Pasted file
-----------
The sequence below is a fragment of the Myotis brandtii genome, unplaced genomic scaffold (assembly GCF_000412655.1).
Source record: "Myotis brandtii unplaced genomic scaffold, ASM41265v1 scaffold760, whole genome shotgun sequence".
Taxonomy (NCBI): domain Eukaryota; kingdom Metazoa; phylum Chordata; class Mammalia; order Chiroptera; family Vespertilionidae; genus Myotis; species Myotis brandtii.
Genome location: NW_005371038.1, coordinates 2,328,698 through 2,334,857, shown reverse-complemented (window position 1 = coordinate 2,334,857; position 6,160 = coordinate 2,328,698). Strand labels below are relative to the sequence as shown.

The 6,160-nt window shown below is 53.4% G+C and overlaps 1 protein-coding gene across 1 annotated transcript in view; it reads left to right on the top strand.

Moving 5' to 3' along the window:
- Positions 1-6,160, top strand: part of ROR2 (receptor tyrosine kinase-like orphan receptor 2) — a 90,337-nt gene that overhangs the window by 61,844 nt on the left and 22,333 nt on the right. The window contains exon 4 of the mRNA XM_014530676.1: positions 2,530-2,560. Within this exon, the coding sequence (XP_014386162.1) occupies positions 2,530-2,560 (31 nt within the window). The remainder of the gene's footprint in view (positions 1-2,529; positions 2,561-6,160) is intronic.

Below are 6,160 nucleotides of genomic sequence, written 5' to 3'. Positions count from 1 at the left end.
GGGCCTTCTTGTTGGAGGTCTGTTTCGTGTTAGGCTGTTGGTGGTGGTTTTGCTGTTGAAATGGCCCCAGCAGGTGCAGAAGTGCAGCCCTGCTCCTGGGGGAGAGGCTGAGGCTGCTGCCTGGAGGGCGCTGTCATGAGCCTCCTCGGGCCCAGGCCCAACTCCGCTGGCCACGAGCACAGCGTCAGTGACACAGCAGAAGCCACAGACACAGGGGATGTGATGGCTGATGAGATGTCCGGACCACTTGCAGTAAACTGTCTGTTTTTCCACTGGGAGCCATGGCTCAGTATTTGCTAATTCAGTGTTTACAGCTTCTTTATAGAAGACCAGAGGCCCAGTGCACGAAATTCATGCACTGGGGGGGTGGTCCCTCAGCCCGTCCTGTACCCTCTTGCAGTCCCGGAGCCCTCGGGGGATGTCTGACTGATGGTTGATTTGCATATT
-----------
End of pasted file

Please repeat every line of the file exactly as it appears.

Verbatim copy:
The sequence below is a fragment of the Myotis brandtii genome, unplaced genomic scaffold (assembly GCF_000412655.1).
Source record: "Myotis brandtii unplaced genomic scaffold, ASM41265v1 scaffold760, whole genome shotgun sequence".
Taxonomy (NCBI): domain Eukaryota; kingdom Metazoa; phylum Chordata; class Mammalia; order Chiroptera; family Vespertilionidae; genus Myotis; species Myotis brandtii.
Genome location: NW_005371038.1, coordinates 2,328,698 through 2,334,857, shown reverse-complemented (window position 1 = coordinate 2,334,857; position 6,160 = coordinate 2,328,698). Strand labels below are relative to the sequence as shown.

The 6,160-nt window shown below is 53.4% G+C and overlaps 1 protein-coding gene across 1 annotated transcript in view; it reads left to right on the top strand.

Moving 5' to 3' along the window:
- Positions 1-6,160, top strand: part of ROR2 (receptor tyrosine kinase-like orphan receptor 2) — a 90,337-nt gene that overhangs the window by 61,844 nt on the left and 22,333 nt on the right. The window contains exon 4 of the mRNA XM_014530676.1: positions 2,530-2,560. Within this exon, the coding sequence (XP_014386162.1) occupies positions 2,530-2,560 (31 nt within the window). The remainder of the gene's footprint in view (positions 1-2,529; positions 2,561-6,160) is intronic.

Below are 6,160 nucleotides of genomic sequence, written 5' to 3'. Positions count from 1 at the left end.
GGGCCTTCTTGTTGGAGGTCTGTTTCGTGTTAGGCTGTTGGTGGTGGTTTTGCTGTTGAAATGGCCCCAGCAGGTGCAGAAGTGCAGCCCTGCTCCTGGGGGAGAGGCTGAGGCTGCTGCCTGGAGGGCGCTGTCATGAGCCTCCTCGGGCCCAGGCCCAACTCCGCTGGCCACGAGCACAGCGTCAGTGACACAGCAGAAGCCACAGACACAGGGGATGTGATGGCTGATGAGATGTCCGGACCACTTGCAGTAAACTGTCTGTTTTTCCACTGGGAGCCATGGCTCAGTATTTGCTAATTCAGTGTTTACAGCTTCTTTATAGAAGACCAGAGGCCCAGTGCACGAAATTCATGCACTGGGGGGGTGGTCCCTCAGCCCGTCCTGTACCCTCTTGCAGTCCCGGAGCCCTCGGGGGATGTCTGACTGATGGTTGATTTGCATATT